Women have a higher risk of serious injury in a car accident than men, a new study reports.
Researchers said that's because vehicle safety equipment isn't made for women's bodies, which tend to be lighter and shorter than men's bodies.
The study, published in the American Journal of Public Health, shows that women are 47 percent more likely to suffer a serious injury from a car accident than men are.
"To address the sex-specific disparity demonstrated in this study, health policies and vehicle regulations must focus on effective safety designs specifically tailored toward the female population for equity in injury reduction," the University of Virginia researchers wrote in the study.
However, ABC News reported that the findings probably don't apply to cars made today, since researchers only looked at car crashes between 1998 and 2008, and some of those cars were likely made before 1998.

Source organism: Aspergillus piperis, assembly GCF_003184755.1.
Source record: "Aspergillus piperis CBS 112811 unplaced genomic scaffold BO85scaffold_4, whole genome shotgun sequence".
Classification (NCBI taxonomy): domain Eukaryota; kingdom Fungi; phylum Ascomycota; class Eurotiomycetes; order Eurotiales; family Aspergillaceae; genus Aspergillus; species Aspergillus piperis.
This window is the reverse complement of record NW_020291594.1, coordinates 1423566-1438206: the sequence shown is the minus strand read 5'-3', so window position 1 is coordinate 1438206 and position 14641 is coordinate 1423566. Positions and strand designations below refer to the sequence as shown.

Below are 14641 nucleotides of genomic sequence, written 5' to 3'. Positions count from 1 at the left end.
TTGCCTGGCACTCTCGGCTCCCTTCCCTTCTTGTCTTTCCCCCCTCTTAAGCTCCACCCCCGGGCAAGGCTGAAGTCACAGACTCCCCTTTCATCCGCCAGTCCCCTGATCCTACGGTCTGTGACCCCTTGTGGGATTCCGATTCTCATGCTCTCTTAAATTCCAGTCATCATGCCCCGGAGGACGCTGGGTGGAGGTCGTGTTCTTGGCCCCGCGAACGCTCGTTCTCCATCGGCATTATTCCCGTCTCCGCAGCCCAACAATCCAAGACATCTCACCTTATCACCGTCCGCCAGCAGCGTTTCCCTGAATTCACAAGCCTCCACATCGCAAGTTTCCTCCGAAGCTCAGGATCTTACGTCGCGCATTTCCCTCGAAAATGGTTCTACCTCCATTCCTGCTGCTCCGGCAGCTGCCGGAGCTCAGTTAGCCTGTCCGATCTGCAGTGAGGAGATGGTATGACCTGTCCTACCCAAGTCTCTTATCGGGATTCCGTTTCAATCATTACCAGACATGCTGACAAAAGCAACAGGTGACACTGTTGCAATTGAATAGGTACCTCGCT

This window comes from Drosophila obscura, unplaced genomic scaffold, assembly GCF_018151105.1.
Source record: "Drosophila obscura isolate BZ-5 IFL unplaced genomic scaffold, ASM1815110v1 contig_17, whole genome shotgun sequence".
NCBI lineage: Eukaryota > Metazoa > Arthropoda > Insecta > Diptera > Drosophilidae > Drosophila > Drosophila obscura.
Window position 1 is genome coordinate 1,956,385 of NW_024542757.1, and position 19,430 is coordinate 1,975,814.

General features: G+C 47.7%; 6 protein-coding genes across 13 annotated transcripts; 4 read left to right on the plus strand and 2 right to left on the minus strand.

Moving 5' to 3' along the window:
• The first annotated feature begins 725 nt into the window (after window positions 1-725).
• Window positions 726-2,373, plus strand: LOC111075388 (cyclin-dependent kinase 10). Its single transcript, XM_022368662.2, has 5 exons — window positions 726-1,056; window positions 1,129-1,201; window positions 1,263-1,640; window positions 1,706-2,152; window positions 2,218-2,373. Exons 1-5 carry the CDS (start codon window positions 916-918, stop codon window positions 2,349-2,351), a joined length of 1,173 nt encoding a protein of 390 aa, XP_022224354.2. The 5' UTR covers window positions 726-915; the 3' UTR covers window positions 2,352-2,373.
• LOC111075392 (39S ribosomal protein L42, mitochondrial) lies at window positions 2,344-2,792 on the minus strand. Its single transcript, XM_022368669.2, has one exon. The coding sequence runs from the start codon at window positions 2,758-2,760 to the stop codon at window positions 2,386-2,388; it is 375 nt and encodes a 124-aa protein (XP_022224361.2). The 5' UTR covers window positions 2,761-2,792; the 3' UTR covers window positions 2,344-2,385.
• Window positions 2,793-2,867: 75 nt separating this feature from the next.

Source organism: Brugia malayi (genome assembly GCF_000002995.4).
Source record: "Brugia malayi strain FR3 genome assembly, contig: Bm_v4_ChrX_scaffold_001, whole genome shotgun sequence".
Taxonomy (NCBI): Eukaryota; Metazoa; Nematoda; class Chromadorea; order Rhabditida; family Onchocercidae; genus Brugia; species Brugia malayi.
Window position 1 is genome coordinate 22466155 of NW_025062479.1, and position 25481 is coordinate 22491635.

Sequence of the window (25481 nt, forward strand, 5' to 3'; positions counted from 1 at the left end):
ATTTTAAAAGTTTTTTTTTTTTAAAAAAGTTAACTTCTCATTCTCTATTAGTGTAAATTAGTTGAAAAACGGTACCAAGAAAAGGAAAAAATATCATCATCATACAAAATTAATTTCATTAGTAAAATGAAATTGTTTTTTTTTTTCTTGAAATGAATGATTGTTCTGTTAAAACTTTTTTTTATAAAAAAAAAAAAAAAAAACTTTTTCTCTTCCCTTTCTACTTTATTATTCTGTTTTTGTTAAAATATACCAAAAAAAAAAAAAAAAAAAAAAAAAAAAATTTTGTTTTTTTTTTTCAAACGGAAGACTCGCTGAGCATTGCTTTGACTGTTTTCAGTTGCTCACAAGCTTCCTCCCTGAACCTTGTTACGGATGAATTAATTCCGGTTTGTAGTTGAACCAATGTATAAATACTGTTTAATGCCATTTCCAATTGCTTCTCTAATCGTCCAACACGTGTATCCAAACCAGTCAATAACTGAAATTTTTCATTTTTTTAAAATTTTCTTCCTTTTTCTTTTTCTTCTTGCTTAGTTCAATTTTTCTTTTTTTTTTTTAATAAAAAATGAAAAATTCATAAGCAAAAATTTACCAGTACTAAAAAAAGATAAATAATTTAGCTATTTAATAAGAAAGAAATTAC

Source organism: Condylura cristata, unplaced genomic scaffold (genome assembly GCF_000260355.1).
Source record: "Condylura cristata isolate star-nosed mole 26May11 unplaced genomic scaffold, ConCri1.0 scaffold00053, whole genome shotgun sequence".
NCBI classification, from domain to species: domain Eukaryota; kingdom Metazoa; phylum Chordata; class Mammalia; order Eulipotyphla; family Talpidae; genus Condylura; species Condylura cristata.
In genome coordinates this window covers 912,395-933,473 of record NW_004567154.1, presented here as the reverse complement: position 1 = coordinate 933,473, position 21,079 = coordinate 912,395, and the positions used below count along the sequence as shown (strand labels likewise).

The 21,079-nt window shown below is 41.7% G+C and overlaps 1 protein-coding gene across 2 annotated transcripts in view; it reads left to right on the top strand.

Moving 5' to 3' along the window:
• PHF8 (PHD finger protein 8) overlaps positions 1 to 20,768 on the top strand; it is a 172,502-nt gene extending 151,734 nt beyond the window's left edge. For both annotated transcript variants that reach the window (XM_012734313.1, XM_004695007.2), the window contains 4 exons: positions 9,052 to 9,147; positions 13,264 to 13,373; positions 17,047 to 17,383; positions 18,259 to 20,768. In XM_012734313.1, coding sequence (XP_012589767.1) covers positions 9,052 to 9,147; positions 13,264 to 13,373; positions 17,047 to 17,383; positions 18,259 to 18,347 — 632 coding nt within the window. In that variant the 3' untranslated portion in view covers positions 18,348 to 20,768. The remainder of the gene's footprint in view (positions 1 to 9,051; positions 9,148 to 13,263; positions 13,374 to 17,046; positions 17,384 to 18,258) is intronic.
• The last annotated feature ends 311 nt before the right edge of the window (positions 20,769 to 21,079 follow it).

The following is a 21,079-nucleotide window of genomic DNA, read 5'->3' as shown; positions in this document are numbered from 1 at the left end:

"The average life of a car is around 12 years," Clarence Ditlow, of the Center for Auto Safety, told ABC News. "The study would have a lot more value if it were limited to 2000 and later model year vehicles to make sure all vehicles had female friendly airbags."
However, a 2007 study published by Carnegie Mellon University researchers show that men are more likely to actually die in a car accident, with men 77 percent more likely to be in a fatal car accident than women (when factoring in the number of miles driven), MSNBC reported.
As for which sex is actually safer behind the wheel -- research has shown results batting for both sides of the debate. AOL's Autoblog reported on a study that showed that women are more likely than men to be involved in accidents with T junctions, slip roads (a road connection to another road) and crossroads. But the 2007 Carnegie Mellon study shows that elderly women are safer drivers than teen boys, MSNBC reported.